An imitation of an idea or a concept is just a copy of its reality. “Mimesis”, which means imitation, was essentially a Greek word that means, “copying” or “imitating”. Both Aristotle and Plato see imitation pretty differently.
Plato would simply believe in what existed without trying to explain it, or look for any deeper meaning. He argues that there are three types of imitation. The form of something, the existing object itself, and the depiction of the object. Thus, there is a creator for each of them.
Starting with the form. God has created “the form”, which is the ideal version of something, God is the only one who can truly create this, all that we can do is think about it and imagine what it is like. Plato says that thinking about the ideal version of something, and focusing on it, is very important. He tells us that that in our everyday life, we can more easily avoid doing the wrong thing, and sticking to the right thing by imaging what we think said thing should be like. If everyone does this, it would make the world better.
Next there is the the existing object. The real, physical, tangible object. The craftsperson is the one that created this. The craftsperson is the one that actually creates said object and works with the raw material.
Finally we have the artist, who creates the depiction of the object. They create a version that’s real, but not as real as the existing object itself. They create a representation, or imitation of the object.
Plato believes that out of these three types of imitation, the one that is the most real, is “the form”, or, the idea of something. When we think of the form of something, it’s always a unity, always the same. Whereas the object itself is not something that we can materially or physically encounter. This is because the form is not actually tangible or real, it doesn’t have concrete being, instead, it has an ideal being. Plato thinks that when a craftsperson is making whatever it is that they are making, they look to the form, in order to get an idea for what said thing should look like.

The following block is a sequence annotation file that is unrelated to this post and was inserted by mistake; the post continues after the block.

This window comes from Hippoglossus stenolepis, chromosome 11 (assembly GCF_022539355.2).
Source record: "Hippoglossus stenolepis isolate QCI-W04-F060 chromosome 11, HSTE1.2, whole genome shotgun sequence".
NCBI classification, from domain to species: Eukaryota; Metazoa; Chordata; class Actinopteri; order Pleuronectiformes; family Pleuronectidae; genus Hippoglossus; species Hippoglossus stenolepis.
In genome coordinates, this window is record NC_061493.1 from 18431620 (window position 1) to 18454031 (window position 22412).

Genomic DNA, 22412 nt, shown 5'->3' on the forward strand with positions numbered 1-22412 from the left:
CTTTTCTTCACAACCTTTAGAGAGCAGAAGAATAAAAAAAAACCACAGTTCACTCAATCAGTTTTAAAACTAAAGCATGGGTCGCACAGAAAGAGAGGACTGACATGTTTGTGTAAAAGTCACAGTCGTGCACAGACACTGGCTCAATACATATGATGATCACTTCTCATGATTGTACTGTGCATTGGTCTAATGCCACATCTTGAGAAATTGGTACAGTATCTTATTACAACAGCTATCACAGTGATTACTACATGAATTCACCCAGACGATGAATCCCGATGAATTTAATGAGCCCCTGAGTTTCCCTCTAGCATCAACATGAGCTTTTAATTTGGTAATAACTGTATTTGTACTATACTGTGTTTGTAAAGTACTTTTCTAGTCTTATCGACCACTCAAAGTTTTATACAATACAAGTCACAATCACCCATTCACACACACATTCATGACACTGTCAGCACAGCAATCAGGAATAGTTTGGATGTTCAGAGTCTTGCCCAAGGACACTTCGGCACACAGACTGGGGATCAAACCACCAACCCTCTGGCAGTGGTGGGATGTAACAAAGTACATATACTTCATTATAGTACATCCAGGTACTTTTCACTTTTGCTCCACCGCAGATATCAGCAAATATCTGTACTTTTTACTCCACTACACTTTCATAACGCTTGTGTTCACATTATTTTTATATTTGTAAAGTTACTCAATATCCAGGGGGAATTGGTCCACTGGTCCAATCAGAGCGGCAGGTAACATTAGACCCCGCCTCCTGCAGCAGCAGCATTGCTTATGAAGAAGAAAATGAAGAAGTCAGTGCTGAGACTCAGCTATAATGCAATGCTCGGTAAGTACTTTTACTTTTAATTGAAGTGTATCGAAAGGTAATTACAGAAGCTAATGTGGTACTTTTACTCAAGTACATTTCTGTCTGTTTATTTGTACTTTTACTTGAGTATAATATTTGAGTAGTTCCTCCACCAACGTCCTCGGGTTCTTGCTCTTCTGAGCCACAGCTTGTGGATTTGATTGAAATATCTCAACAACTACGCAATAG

Aristotle on the other hand, has a bit of a different view. Aristotle would question everything presented to him, and look for the deepest, smallest meaning behind it. He was a little bit more open minded. His theory shows that different forms of art can actually be useful to society. He believes that by thinking about different versions of something, it will cause there to be more than one ideal version of said object. This will widen society’s education, and that will make people happier.
According to Aristotle, imitation is common to all types of art. He considers poetry as the said art, and he divides it into three categories: Comedy, Epic, and Tragedy. Poetics was thought to have originally been two separate books, one on Tragedy, and one on Comedy. Unfortunately, portions of Aristotle’s works have been lost, leaving us only with the portion of his work on Tragedies today.
Aristotle defines a Tragedy as, “Tragedy, then, is an imitation of an action that is serious, complete, and of a certain magnitude; in language embellished with each kind of artistic ornament, the several kinds being found in separate parts of the play; in the form of action, not of narrative; through pity and fear affecting the proper purgation of these emotions. ” (Aristotle)
While tragedies are dramatic, epics are usually told in a narrative form. To further help understand Aristotle’s theory, here are some similarities and differences between an epic and a tragedy.
Starting with some similarities, both tragedies and epics agree that there needs to be a unity of plot. It should focus on one story in particular throughout the entire plot. The plot must also either be simple plot, where everything goes exactly the way that the hero intended for it to go, or a complex plot, where somewhere along in the story, the hero’s intentions get disrupted.
As for differences, epics are generally longer than tragedies, this is because epics can be expanded more, focusing in on the smaller details. The second difference is that an epic only has one meter, a heroic meter, whereas a tragedy has different, multiple meters.
Aristotle considers a Tragedy superior to an Epic.